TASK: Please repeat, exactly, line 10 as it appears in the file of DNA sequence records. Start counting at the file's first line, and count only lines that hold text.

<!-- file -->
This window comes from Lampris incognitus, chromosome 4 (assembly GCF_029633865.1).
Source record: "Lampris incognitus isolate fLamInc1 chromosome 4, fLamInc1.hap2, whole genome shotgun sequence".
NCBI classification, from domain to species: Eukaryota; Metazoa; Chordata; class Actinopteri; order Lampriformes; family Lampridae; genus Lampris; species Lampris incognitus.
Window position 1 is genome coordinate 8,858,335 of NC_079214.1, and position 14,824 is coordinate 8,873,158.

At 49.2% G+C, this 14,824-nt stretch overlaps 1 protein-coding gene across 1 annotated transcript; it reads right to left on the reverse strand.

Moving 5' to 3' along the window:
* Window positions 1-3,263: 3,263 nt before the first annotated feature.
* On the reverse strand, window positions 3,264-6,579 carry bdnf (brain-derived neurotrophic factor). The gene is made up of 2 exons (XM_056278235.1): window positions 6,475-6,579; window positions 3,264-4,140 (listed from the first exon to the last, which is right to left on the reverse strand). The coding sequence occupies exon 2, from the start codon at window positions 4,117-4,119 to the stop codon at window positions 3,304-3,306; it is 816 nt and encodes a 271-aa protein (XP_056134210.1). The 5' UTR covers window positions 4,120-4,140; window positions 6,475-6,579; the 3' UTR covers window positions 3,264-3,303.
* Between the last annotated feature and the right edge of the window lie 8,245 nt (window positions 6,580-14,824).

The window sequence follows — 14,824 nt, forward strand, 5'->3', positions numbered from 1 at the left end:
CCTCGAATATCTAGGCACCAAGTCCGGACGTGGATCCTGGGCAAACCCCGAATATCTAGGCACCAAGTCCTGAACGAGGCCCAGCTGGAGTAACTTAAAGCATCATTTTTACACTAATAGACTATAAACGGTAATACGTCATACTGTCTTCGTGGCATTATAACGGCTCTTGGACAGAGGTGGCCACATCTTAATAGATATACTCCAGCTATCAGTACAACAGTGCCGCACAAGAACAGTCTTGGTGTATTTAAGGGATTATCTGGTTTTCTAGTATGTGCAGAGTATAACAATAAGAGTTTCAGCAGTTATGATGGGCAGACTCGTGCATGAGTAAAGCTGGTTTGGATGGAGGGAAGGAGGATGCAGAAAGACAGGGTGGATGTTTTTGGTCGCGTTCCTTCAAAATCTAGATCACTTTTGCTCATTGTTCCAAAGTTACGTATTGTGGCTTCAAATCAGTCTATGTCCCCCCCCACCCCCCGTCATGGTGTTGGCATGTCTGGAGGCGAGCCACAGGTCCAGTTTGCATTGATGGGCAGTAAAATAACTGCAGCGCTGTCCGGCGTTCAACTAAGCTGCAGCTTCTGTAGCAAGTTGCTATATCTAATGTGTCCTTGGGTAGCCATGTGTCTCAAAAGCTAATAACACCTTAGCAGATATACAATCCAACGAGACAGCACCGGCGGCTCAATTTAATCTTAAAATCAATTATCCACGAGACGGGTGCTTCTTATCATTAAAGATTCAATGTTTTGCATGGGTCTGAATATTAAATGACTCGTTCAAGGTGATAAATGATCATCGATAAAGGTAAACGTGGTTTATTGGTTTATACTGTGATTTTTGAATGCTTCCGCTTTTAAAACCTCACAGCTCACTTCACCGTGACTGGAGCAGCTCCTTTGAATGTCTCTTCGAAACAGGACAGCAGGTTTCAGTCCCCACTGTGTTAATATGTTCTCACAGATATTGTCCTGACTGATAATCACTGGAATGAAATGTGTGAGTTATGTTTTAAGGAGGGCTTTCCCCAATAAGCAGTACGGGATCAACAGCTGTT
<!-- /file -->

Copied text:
The window sequence follows — 14,824 nt, forward strand, 5'->3', positions numbered from 1 at the left end: